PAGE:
The Good News Club Gives Children a Chance to Hear the Gospel in Schools

By Jessica Wyndham

Every Friday afternoon at Roebuck Elementary School, over 150 children gather in the cafeteria for singing, reading, mentoring, and to hear the gospel: this is all a part of the ministry of Roebuck Baptist Church and “The Good News Club.”

The Good News Club is a ministry of Child Evangelism Fellowship and involves trained teachers meeting with groups of children in schools, community centers, churches, and other designated locations to share the message of the Bible. Parents of the children give their consent to allow their child to participate in the club, just as they would for any other after school activity. Roebuck Baptist has been involved with the Good News Club through their local chapter of Child Evangelism Fellowship since 2003.

While there is a legal separation of church and state, a court case in June of 2001 made organizations like the Good News Club meeting in schools legal. In Good News Club v. Milford Central School District, the Supreme Court ruled that a public school that allows use of its facilities to secular groups after school hours could not discriminate against religious groups. This was of huge importance to the ministry and opened the door for a presence in area schools.

Dr. David Satterwhite, minister of music at Roebuck Baptist Church, serves as the coordinator for the Roebuck Elementary Good News Club. He has been involved since the start of the ministry and is also the primary leader for Club meetings. “I’ve been at this church for 27 ½ years, and this is probably my favorite thing to do,” he said.

The children that enroll in the Good News Club find out about the organization and enroll just like they would for any extracurricular activity. “At the beginning of the year, when they’re signing up for clubs, we have a Good News Club,” said Satterwhite. “The parents have to fill out a consent form so they know we’re a Christian organization. We unapologetically preach the gospel.” Over 200 children are enrolled in the Good News Club at Roebuck Elementary.

The group meets every Friday during a ten-week semester, and there are two semesters per school year. The children gather in the cafeteria after school on meeting days. When the children arrive for a meeting, they sit at lunch tables, where an adult volunteer is waiting. “They are our Table Shepherds. The Shepherds go over the memory verse from the last week and review. That time between 2:30 pm and 3:30 pm, they can really get to know these kids. They share prayer requests. It’s a very special time. Over the years, these kids get very special to these adults, and it’s a really good relationship for them,” said Satterwhite.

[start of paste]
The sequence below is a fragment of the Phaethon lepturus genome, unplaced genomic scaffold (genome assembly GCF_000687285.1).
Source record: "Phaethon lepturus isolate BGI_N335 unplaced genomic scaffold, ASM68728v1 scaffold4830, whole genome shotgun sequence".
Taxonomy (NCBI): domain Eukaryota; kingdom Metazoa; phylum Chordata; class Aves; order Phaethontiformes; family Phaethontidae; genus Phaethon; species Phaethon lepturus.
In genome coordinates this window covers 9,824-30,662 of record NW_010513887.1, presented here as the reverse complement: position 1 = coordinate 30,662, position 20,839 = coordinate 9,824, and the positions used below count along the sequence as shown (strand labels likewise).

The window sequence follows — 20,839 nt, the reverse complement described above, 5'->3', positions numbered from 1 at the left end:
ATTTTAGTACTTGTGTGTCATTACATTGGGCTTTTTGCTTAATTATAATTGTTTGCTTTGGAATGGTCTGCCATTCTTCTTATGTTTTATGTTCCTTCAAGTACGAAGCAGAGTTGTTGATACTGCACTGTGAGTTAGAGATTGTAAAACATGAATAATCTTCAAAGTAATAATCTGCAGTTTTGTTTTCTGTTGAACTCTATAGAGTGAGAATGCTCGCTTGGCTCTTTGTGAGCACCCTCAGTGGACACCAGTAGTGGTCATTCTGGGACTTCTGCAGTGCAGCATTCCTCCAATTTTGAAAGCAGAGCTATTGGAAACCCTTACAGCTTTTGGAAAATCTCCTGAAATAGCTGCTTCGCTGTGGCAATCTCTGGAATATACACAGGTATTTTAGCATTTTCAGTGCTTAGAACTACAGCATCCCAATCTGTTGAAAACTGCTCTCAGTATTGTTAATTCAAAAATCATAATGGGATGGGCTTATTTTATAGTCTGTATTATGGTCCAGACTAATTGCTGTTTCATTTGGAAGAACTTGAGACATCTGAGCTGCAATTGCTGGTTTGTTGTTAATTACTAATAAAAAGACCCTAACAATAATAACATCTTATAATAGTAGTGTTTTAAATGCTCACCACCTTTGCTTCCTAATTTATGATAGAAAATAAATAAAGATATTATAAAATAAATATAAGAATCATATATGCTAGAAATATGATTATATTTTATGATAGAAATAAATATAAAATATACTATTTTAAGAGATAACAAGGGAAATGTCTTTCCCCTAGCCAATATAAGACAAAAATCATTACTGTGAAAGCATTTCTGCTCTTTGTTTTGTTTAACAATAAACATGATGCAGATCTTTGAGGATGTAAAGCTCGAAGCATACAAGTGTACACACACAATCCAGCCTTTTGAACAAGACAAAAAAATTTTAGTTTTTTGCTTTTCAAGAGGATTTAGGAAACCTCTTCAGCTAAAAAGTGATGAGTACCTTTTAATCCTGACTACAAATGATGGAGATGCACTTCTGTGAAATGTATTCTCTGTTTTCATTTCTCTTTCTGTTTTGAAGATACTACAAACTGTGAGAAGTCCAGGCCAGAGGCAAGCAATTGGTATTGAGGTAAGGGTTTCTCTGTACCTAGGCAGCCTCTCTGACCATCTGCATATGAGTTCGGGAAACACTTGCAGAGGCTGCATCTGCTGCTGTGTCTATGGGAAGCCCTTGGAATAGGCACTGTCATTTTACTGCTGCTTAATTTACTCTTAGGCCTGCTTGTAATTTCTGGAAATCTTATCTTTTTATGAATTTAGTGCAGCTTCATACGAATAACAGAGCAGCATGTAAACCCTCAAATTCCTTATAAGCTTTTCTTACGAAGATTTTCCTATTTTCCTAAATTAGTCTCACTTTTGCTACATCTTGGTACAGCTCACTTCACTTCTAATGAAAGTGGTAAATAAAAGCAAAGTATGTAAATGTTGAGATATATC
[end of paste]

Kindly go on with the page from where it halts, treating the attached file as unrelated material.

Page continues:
After the time spent in small groups, the children and teachers gather on the other side of the cafeteria where they meet as a large group. Satterwhite leads the music, and they spend time singing together before hearing a missions story. They also learn a memory verse together that usually includes a game the children can play to help them remember the verse. For the lessons, they use curriculum provided by Child Evangelism Fellowship, and they end every meeting with an invitation. “I don’t know the exact number of children that have received Christ this year, but it’s a bunch,” detailed Satterwhite. “I had a little boy last week who goes to our church, but he’s been coming to Good News club for three years. At the time of the invitation, as soon as I asked if anyone would like to put their faith in Christ for the first time, his arm shot up. He told me ‘I had this feeling in my stomach, and I just had to become a Christian today!’ He’d been thinking about it. At VBS last summer, he said ‘I’m going to become a Christian, but I’m not ready.’ However, at Good News Club last week, he was ready to go!”

The relationships formed between the children in the club and the mentors are often lasting. Satterwhite sees children around town that have been a part of the club, and they often come up to him to talk about the impact the ministry had on their lives. “I had a kid the other day that saw me at a gas station. We were both pumping gas. He said, ‘There was a kid named Mikey; that was me. I trusted Jesus at the Good News Club.’” Many of the children in the club do not attend church with their families, with about half of them having no church affiliation; so this ministry may be the only opportunity they have to hear the gospel.

Satterwhite encourages other churches to get involved with the Good News Club ministry, as it has a big impact on the community and doesn’t take many resources from the church sponsor, aside from providing volunteer teachers. The church provides refreshments for the children during the meeting, but the budget for the entire year is under $1,000.

There are currently schools actively looking for churches to sponsor them and start a Good News Club. “We have several schools begging for churches to adopt them. I wish I could do other schools, just because I feel bad GNC isn’t going on in these others. There are 400 churches in the Spartanburg area, 100 of them Southern Baptist. We should be able to do that. It’s not about building our church,” finished Satterwhite. “It’s about building the Kingdom of God.”

Dr. Tim Williams, senior pastor of Roebuck Baptist Church, said of the ministry, “We are thankful that our Good News Club enables us to share the Gospel with children in our community, many of whom have absolutely no other connection to a local church. It is our most direct evangelistic outreach.”

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